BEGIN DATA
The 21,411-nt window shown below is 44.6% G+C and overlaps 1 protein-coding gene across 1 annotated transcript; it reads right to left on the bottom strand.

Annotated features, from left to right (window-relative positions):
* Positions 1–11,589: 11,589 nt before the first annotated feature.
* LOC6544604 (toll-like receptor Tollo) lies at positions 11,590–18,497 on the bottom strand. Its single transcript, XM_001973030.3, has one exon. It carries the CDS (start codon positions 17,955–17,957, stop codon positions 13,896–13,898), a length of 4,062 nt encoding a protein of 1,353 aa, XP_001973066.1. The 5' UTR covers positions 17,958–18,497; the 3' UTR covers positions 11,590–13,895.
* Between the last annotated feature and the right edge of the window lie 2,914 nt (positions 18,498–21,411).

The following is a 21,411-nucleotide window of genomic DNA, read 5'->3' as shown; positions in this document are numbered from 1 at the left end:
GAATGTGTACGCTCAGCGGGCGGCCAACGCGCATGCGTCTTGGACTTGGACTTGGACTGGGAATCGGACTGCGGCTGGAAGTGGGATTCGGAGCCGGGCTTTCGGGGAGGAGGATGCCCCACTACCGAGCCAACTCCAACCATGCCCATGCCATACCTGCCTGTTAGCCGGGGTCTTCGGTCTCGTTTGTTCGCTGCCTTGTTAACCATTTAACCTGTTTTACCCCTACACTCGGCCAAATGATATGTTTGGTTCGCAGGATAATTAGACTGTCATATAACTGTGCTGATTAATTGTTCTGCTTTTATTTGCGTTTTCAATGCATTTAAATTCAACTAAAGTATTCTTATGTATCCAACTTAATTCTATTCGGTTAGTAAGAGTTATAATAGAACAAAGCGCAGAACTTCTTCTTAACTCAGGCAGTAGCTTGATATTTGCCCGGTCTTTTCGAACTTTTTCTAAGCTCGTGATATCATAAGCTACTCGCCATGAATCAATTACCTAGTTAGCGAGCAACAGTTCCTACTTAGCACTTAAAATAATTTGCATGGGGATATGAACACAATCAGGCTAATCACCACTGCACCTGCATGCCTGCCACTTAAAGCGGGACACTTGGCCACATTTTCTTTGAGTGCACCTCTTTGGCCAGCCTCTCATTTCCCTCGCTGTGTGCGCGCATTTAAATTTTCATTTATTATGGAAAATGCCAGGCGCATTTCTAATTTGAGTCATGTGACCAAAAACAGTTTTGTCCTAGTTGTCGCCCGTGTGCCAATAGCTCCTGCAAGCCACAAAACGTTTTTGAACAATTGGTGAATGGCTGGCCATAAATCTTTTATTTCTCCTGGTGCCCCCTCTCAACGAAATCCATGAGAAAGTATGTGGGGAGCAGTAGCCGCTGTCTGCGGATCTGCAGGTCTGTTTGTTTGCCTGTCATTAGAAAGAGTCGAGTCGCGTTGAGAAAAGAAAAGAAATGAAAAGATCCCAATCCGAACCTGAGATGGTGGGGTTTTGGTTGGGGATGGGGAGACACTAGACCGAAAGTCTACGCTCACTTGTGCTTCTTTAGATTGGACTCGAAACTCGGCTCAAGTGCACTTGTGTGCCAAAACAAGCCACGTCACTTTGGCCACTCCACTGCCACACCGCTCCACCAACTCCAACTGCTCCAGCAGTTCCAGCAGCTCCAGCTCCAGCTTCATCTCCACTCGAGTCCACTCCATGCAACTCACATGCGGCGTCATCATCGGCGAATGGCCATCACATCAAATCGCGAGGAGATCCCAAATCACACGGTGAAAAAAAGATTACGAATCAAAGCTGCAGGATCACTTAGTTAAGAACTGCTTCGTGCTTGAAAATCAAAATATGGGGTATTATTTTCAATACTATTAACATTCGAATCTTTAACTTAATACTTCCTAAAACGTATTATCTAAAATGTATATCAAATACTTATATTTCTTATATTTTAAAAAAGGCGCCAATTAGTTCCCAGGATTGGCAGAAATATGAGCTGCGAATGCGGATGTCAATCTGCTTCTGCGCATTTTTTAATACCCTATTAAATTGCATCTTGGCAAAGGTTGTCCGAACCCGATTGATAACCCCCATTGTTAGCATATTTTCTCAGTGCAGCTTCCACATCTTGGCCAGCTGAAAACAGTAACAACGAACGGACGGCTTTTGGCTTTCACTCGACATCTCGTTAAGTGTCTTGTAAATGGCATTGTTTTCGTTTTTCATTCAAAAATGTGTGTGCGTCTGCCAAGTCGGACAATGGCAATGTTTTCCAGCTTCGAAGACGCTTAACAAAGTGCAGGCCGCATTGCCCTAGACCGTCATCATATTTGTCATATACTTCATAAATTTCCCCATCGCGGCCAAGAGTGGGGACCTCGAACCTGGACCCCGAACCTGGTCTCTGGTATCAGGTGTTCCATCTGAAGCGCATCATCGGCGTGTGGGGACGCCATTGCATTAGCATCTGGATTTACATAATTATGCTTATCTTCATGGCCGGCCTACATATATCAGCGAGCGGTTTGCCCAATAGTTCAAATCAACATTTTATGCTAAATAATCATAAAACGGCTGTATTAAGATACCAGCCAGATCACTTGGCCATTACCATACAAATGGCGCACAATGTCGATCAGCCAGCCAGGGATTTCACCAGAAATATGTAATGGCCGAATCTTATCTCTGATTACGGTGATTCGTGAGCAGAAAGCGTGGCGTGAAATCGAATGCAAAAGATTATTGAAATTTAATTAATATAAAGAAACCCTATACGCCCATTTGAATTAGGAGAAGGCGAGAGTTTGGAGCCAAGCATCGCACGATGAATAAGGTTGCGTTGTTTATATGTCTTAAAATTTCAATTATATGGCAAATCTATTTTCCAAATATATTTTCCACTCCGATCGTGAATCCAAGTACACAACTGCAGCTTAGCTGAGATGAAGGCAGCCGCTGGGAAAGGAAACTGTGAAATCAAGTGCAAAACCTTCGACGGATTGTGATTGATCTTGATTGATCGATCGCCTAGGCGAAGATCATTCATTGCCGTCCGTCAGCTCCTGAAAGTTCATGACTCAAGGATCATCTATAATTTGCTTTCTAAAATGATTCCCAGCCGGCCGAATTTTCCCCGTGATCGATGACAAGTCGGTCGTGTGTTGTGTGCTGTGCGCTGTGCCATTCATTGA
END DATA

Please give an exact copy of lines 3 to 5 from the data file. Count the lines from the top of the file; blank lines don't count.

* Positions 1–11,589: 11,589 nt before the first annotated feature.
* LOC6544604 (toll-like receptor Tollo) lies at positions 11,590–18,497 on the bottom strand. Its single transcript, XM_001973030.3, has one exon. It carries the CDS (start codon positions 17,955–17,957, stop codon positions 13,896–13,898), a length of 4,062 nt encoding a protein of 1,353 aa, XP_001973066.1. The 5' UTR covers positions 17,958–18,497; the 3' UTR covers positions 11,590–13,895.
* Between the last annotated feature and the right edge of the window lie 2,914 nt (positions 18,498–21,411).